The volcano in Starunia


Starunia village, Bohorodchany district
GPS coordinates: 48.688524 24.487669

A unique natural monument was created as a result of human's economic activity. Earth wax deposits had been developed in and around Starunia village at the end of the 19th century. After the closure of the earth wax mines in the 1930s, several foreign companies had been drilling well bores, searching for oil. One of the largest discoveries was made due to this process. On October 5, 1907, during underground works, a naturally embalmed mammoth body was found in an underground mine at a depth of 12.5 m. A month later, a large fragment of an embalmed rhinoceros was found in the same mine at a depth of 17.6 m. In 1908, archeological findings were sent to the Museum named after Didushytski in Lviv. In 1929, due to additional studies that had been carried out, another embalmed hairy rhino, as well as the remains of other animals: primitive bull, horse, roe, and others had been found.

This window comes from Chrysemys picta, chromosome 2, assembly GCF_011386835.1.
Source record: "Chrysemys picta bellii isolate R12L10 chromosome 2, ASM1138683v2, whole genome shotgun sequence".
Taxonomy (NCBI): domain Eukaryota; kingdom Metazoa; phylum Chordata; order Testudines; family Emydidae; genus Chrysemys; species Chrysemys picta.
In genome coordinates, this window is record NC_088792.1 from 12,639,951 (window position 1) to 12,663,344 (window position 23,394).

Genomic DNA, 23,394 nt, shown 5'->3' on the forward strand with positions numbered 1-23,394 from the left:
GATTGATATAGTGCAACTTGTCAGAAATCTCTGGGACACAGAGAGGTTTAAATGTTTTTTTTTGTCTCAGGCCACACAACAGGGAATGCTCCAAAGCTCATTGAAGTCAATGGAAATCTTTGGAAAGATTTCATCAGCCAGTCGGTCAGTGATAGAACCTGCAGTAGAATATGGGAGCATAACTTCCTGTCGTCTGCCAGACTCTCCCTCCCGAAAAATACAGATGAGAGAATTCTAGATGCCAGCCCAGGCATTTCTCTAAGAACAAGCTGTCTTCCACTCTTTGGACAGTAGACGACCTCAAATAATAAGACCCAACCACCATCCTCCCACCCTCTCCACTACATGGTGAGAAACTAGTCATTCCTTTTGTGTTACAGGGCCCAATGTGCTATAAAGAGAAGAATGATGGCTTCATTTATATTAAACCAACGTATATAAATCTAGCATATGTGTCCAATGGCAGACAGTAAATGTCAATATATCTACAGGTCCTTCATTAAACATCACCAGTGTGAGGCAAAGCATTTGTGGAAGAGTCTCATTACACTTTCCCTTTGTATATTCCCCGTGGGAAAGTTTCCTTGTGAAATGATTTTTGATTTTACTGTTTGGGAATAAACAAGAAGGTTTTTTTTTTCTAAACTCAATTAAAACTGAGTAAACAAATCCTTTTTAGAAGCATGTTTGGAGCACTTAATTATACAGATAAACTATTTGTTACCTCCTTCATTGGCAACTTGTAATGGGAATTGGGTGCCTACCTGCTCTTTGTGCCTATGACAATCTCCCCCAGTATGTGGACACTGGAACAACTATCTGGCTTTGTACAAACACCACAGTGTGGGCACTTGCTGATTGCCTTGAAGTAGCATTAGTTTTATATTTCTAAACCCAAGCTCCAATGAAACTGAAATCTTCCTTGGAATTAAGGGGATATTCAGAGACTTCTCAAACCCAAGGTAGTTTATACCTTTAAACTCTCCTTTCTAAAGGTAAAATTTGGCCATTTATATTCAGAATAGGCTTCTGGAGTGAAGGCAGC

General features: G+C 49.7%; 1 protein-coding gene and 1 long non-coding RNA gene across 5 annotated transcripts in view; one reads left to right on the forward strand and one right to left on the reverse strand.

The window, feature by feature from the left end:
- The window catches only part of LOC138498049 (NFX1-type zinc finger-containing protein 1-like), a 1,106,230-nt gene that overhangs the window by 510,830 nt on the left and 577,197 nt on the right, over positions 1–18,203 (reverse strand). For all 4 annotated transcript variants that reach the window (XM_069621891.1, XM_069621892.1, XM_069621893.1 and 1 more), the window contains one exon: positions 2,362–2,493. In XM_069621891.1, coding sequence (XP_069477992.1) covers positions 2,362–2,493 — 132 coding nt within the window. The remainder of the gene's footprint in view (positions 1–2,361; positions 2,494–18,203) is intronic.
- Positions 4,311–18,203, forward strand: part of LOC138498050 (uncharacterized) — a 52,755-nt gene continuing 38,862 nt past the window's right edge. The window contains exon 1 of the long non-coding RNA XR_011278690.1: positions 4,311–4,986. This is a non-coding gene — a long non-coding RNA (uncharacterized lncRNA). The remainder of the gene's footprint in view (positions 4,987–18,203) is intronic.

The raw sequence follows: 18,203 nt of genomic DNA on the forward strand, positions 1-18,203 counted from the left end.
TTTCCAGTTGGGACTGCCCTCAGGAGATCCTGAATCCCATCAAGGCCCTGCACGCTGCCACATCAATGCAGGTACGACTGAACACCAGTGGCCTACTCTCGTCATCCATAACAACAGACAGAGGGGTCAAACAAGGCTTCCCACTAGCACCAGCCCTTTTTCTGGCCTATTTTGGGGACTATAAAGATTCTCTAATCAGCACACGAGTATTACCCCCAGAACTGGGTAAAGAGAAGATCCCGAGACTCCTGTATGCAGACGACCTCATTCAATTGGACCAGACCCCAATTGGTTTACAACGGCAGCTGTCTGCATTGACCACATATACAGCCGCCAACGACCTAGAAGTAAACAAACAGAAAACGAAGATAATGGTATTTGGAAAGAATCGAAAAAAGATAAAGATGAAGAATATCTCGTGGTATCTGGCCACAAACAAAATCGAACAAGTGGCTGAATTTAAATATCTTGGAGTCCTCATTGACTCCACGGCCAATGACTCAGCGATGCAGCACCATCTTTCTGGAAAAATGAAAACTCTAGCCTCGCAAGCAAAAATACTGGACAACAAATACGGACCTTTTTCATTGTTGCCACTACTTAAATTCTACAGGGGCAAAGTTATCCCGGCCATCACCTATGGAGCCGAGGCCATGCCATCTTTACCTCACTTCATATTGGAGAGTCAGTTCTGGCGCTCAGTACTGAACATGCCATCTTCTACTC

Most of the 1929 archeological findings are now stored at the Jagiellonian University Museum in Krakow.

As the result of oil and earth wax deposits development, groundwater had saturated with oxygen and had penetrated deep into the earth (for a thousand of meters) causing oxidation of oil. This process costed heat energy inflow that had led to volcanic activity.

First volcano had appeared in 1977 after an earthquake in the Vrancha Mountains in Romania and had reached a height of 3 m. The first craters had appeared afterwards, on a conical, 50 m in diameter, hill. Fluid, dirt and gas had erupted out of them. Since then, the volcano is "breathing" through dozens of less active mini-craters and now resembles to a mud spot in relief. Today, a volcano has a dozens of micro craters that release gas, water, clay pulp, sometimes oil or its constituents. Earth wax, hot mud, and high mineralization water on the territory of the Starunia volcano have valuable healing properties.

Geological monument of national significance